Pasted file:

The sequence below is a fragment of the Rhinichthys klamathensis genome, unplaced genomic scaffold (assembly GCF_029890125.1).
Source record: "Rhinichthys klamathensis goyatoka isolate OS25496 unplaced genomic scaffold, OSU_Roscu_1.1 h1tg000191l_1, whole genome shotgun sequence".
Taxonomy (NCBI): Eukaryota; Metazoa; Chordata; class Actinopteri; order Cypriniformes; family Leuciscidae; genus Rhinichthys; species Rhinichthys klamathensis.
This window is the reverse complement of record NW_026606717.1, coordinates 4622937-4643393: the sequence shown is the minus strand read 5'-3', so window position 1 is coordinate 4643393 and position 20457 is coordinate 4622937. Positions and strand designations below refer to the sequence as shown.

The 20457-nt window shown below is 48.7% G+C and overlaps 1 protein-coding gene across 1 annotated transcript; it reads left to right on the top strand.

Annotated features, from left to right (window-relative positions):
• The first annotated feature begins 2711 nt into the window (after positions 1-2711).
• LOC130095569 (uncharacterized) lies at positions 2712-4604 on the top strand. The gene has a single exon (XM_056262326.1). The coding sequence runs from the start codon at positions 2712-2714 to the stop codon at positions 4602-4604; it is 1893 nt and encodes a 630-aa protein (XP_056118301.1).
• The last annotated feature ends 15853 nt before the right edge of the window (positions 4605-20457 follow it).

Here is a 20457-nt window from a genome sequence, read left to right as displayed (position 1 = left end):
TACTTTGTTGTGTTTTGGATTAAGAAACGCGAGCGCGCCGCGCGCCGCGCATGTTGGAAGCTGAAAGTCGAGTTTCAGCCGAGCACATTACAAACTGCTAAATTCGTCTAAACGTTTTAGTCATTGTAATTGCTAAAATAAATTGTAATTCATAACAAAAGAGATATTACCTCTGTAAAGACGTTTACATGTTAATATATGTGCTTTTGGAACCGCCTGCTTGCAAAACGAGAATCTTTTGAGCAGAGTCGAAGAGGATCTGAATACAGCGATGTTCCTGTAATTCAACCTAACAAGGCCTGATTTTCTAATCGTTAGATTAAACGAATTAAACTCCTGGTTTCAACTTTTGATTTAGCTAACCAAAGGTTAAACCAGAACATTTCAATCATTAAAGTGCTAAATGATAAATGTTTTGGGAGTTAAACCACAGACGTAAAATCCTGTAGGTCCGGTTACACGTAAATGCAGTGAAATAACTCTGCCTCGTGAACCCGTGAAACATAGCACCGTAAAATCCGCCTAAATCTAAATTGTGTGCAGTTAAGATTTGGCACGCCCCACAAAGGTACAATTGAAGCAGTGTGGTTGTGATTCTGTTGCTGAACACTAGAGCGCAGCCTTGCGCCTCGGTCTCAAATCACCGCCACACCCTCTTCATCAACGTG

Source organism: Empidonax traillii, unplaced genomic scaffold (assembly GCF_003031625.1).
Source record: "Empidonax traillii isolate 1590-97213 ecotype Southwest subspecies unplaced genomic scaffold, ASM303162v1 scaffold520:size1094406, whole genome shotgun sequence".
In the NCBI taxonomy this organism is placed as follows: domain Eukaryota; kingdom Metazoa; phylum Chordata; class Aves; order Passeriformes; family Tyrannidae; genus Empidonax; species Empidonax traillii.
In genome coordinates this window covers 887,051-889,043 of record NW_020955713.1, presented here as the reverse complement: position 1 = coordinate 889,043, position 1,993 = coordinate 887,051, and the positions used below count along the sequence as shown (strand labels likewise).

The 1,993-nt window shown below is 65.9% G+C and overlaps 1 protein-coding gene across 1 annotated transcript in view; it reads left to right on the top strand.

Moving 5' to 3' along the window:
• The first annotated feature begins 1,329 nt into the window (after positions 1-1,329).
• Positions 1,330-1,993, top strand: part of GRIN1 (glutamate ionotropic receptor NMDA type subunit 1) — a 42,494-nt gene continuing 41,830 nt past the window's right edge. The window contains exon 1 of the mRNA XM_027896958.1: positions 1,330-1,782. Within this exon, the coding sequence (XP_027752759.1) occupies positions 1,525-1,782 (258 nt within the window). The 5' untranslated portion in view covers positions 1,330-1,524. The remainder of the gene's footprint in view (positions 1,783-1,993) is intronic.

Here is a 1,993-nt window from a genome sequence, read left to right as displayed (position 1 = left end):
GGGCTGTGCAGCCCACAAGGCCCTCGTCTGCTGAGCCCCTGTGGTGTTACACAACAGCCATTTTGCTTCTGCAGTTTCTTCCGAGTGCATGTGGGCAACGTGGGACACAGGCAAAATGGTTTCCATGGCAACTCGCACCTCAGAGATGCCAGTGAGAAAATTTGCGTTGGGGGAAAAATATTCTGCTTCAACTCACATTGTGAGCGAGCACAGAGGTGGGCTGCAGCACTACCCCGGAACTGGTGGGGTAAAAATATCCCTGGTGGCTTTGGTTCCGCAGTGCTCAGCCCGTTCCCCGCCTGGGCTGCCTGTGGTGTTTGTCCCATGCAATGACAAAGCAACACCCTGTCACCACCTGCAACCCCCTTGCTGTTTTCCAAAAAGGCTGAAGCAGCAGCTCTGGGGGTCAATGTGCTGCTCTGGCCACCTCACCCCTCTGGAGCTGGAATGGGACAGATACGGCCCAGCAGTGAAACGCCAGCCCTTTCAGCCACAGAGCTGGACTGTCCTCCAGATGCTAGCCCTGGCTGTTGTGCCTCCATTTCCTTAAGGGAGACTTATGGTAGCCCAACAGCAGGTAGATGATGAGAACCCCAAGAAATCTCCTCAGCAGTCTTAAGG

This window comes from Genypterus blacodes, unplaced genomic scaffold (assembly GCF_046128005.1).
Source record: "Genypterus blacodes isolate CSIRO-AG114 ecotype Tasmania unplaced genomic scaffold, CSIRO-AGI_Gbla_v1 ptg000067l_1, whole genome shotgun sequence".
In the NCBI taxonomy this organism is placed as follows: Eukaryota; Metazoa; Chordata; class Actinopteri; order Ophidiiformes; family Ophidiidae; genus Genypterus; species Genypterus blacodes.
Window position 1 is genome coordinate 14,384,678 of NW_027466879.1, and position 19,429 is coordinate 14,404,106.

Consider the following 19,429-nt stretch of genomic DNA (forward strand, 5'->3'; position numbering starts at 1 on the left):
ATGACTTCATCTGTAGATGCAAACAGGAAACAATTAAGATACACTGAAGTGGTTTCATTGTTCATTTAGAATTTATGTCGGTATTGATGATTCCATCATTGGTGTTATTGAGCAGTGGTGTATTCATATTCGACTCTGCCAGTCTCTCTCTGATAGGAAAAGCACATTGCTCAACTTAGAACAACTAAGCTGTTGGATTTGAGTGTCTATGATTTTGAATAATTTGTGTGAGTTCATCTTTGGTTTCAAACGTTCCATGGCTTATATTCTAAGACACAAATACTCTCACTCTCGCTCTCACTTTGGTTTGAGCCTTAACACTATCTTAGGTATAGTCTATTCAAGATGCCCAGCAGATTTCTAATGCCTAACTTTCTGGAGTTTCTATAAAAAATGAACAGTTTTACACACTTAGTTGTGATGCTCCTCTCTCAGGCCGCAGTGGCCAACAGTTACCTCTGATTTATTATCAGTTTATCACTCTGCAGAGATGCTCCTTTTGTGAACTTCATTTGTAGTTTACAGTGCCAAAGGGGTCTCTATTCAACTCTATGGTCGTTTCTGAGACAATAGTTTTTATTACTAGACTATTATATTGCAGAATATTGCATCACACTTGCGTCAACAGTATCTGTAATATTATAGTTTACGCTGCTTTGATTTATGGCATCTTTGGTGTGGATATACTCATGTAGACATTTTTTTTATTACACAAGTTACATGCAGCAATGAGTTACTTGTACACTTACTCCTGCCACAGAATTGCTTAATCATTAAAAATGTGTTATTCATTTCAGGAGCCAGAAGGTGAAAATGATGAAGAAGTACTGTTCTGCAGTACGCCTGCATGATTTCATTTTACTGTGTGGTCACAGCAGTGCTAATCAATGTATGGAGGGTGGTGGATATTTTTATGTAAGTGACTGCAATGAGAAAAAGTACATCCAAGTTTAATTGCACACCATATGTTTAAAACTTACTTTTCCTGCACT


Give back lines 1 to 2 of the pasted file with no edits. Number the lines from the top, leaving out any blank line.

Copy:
The sequence below is a fragment of the Rhinichthys klamathensis genome, unplaced genomic scaffold (assembly GCF_029890125.1).
Source record: "Rhinichthys klamathensis goyatoka isolate OS25496 unplaced genomic scaffold, OSU_Roscu_1.1 h1tg000191l_1, whole genome shotgun sequence".